Tonight's BBC Prom featured the first UK performance of the Eleventh Symphony, Ixion by the strange Danish composer Rued Langgaard (1893-1952) - a somewhat belated première of a piece written in 1945. It's a 6-minute symphony and conductor Thomas Dausgaard was surely correct to place it as the first item in the concert, as if it were an overture.
I heard the piece a few years ago and was struck by how odd it was then. I sought it out because (being a curious cat) the esteemed critic and Nordic music ambassador Robert Layton has been somewhat less than complimentary about it, describing it as "ungainly and unschooled. Its waltz theme, an idea of breathtaking and appalling banality, is given no fewer than 11 times and emphatically does not improve with repetition". A review like that is pure catnip to me. I had to hear it for myself.
Now I will admit to liking the piece, doubtless beyond reason. I didn't hear tonight - or in Mr. Layton's review - any explanation of why the piece should repeat the same tune over and over and over again. Surely the sub-title is significant? Ixion was the Greek mythological figure whose punishment by Zeus was to be bound to an eternally-spinning wheel of fire. Round and round that wheel goes, forever the same however many turns it makes - just like that waltz theme!
If you notice though, the theme may stay the same but (Glinka-like) the context changes - the tune is constantly being ratcheted upwards keywise but always seem to end up back where it started - like another unlucky ancient Greek figure, Sisyphus, condemned to roll a heavy rock up a hill, only to see it roll back down again, and to keep doing so for eternity. Listen for the entry of the four Wagnerian tubas sounding their deep long notes as if to say 'this is going to go on for ever!!'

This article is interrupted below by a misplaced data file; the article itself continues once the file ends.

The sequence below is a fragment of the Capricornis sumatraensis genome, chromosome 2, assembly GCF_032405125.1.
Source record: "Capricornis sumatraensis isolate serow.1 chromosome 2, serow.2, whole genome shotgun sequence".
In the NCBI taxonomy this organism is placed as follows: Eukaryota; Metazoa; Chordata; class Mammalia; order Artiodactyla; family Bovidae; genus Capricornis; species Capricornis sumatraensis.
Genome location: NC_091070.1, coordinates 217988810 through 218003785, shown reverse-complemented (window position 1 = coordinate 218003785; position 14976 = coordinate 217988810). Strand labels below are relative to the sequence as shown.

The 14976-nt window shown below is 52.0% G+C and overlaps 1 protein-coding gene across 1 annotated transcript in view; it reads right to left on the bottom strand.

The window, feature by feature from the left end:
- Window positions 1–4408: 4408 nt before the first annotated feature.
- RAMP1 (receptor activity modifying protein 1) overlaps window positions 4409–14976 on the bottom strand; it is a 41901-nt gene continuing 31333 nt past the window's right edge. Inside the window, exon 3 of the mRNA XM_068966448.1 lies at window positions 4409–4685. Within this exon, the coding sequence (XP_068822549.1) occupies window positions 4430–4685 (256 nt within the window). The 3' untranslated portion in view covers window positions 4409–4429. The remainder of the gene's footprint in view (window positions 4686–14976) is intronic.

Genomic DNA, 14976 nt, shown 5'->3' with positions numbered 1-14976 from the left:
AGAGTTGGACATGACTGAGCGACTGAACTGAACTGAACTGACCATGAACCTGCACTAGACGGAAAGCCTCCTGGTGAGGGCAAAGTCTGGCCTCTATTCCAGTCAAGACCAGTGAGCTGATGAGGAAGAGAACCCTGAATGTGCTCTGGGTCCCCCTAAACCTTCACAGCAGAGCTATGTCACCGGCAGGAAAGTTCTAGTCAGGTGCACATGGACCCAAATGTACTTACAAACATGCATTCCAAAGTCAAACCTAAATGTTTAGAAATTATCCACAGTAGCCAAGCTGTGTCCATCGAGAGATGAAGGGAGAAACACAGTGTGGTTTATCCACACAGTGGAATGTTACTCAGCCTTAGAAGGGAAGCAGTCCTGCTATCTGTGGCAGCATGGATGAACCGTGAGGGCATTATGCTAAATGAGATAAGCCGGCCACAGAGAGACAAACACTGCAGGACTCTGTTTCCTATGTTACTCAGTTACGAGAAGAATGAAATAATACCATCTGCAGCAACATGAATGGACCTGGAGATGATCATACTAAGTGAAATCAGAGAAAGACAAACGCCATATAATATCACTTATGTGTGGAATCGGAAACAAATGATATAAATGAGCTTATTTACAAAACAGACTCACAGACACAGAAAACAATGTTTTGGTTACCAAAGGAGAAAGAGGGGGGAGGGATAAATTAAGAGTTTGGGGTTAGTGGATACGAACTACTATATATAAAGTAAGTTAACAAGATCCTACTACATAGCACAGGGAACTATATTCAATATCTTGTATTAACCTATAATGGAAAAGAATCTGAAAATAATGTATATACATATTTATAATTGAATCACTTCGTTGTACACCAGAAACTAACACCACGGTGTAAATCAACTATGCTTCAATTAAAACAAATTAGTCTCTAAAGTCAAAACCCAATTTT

Now, you may or may not share my odd affection for the Eleventh Symphony, but there's another piece - the piece Rued Langgaard is best known for - that is so strange, imaginative and innovative that I suspect you will gasp when you first hear it (for very different reasons) - The Music of the Spheres from 1918. A concert with this 40-minute score for two orchestras (one distant), with organ and brief contributions from a soprano soloist and chorus, in one half and Holst's The Planets in another would be quite an evening out for audiences. Add in Scriabin's Prometheus and you would have an evening that would live in the memory forever.
After it was rediscovered in the 1960s György Ligeti was astonished to find that some of his own pioneering avant-garde methods (specifically 'cloud-clusters') has been anticipated nearly half a century earlier. "So after all, I’m only a follower of Langgaard", he joked. The piece also uses hypnotic repetitions in a way that could be seen to predict Minimalism and uses spatial effects in ways anticipating Stockhausen's Gruppen (at a push!!). It employs other techniques - such as quiet string glissandi and the idea of playing on the strings inside a piano - which closely parallel the innovations of Henry Cowell (then also getting into his stride). Other passages vividly remind me of another great American original, Charles Ives. The ultra-advanced aspects of The Music of the Spheres can be over-emphasised though. It also simultaneously projects aspects of late-Romanticism, Impressionism, Scriabinesque mysticism and Schoenbergian early-Expressionism - most of the significant trends of the age. It remains resolutely tonal too.
If you've never heard the piece before please don't resist the urge to try it out (even if you hated Ixion). The Music of the Spheres always goes down a storm with modern audiences. I usually end up being drawn to listen to it again every couple of years.